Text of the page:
Considering S1000D for Your Aircraft Technical Documentation
Well, it finally happened. After many years of existence of the S1000D specification, civil aviation finally adopted it in earnest. In my estimation it started with Boeing on the 787, followed closely by Airbus with the A350, and the soon-to-enter-into-service Bombardier C-series commercial aircraft.
But the costs can be very high. We ourselves watched with interest the forces pushing for S1000D in civil aviation. Six years ago we made efforts to get educated on it, and to see what the costs would be to get into it.
What we found, unfortunately, is that it was cost prohibitive for smaller organizations to adopt this specification. Software was (and is with one or two exceptions) very expensive to acquire. We also found that it was very difficult to get good, solid information about this from the mainline software companies. It felt like you had to “drink their Kool-Aid” before they would really open up and speak in plain English. Then came the installation and implementation. We said “no way, this is way too expensive and we will never get a return on our investment.”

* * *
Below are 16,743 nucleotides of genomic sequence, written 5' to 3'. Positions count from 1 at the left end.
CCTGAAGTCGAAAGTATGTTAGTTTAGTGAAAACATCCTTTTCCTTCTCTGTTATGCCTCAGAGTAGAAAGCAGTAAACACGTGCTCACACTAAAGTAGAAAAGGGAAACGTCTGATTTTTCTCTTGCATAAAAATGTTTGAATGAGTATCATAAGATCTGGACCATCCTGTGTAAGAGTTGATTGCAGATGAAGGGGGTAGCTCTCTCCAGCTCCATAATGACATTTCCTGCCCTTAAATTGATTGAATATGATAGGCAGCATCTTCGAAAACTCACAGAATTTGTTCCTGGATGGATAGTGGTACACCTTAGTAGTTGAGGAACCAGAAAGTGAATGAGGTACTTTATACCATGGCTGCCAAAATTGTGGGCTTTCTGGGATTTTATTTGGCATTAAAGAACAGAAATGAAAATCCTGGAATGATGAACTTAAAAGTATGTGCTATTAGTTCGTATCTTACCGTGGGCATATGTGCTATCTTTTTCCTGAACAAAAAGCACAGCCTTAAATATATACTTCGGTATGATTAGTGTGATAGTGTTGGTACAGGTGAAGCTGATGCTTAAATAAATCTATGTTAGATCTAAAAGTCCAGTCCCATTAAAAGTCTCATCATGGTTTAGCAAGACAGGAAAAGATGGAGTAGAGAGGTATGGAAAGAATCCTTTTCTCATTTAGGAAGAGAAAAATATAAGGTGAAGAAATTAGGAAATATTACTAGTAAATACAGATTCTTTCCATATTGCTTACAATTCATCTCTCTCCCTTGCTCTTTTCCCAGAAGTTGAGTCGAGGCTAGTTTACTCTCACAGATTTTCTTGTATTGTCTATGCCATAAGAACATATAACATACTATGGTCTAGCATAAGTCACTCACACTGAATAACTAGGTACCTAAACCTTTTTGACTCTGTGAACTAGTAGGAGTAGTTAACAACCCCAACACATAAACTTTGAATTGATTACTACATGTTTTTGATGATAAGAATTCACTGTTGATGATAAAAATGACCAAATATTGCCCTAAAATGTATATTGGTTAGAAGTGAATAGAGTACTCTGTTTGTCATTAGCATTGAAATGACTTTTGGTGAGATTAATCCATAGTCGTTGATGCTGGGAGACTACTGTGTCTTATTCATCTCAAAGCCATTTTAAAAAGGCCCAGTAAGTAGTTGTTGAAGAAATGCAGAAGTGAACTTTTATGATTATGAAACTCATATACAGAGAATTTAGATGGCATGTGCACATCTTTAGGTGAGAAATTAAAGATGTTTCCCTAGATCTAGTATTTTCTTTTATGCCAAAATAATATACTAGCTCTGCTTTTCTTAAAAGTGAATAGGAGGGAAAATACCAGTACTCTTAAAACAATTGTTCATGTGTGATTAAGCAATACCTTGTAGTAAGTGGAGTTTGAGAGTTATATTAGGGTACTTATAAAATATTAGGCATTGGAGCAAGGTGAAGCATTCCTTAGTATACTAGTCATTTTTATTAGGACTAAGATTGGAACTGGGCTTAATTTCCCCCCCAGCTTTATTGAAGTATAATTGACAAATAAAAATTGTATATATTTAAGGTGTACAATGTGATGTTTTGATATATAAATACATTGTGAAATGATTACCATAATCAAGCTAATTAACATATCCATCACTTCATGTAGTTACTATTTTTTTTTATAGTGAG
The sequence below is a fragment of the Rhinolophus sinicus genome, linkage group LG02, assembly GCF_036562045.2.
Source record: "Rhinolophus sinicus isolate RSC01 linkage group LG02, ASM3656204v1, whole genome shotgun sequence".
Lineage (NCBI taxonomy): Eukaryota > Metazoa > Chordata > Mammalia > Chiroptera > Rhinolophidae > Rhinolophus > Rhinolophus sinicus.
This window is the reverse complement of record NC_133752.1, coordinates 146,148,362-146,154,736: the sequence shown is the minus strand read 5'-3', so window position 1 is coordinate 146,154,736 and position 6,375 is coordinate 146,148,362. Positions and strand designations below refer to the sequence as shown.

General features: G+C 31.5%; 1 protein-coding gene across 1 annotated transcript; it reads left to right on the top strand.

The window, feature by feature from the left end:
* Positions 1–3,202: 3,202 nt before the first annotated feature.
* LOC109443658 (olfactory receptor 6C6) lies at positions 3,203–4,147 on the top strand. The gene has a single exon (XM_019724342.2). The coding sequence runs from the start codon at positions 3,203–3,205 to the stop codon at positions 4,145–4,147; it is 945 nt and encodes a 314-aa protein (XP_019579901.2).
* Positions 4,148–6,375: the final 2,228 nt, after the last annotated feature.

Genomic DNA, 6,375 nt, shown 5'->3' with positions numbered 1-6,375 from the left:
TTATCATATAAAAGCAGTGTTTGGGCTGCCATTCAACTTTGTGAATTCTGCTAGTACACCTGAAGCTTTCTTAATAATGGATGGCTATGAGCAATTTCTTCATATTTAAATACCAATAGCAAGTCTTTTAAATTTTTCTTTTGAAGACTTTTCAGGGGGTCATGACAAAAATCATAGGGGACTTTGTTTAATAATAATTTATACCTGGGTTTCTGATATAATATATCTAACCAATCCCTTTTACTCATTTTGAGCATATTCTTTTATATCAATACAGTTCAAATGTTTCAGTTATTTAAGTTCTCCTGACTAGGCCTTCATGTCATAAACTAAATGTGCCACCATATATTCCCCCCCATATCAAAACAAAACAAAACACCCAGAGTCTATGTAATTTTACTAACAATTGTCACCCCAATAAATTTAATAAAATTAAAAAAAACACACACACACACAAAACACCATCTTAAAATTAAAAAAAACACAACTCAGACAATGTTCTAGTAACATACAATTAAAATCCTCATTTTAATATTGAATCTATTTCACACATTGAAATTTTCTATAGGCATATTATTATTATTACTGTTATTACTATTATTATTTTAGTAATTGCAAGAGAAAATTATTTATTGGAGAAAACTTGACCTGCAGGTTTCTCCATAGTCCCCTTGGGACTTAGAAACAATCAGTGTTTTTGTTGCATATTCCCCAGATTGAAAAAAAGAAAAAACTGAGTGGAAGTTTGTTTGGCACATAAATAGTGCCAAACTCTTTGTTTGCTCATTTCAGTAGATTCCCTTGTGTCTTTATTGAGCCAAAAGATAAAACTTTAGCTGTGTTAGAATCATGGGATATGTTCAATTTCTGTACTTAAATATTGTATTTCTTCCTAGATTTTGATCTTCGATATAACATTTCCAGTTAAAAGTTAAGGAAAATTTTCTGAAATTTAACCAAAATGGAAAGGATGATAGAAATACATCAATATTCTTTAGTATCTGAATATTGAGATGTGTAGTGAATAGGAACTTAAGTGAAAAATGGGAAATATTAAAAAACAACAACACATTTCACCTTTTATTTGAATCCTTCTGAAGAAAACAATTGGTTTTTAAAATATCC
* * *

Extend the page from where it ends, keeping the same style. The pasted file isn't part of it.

Fast forward to 2014, and we discovered a perfect software supplier, and partner. Now that we have selected the software, installed it, and completed our first project, our writers are saying “we need to move all our tech pubs to S1000D.” It offers what we have all wanted to be able to do (and tried to do in the past): database publishing.
But S1000D is more than just database publishing. It now brings us to the place where we can do real-time publishing. Make a change, push a button, and your digital content is updated instantly. No more 90-day or 180-day cycles to do revisions.
S1000D is here to stay. I say Amen! Let’s promote it, implement it, and use it to its fullest. It’s a wonderful world we live in, and S1000D just made tech pubs more interesting, and fun!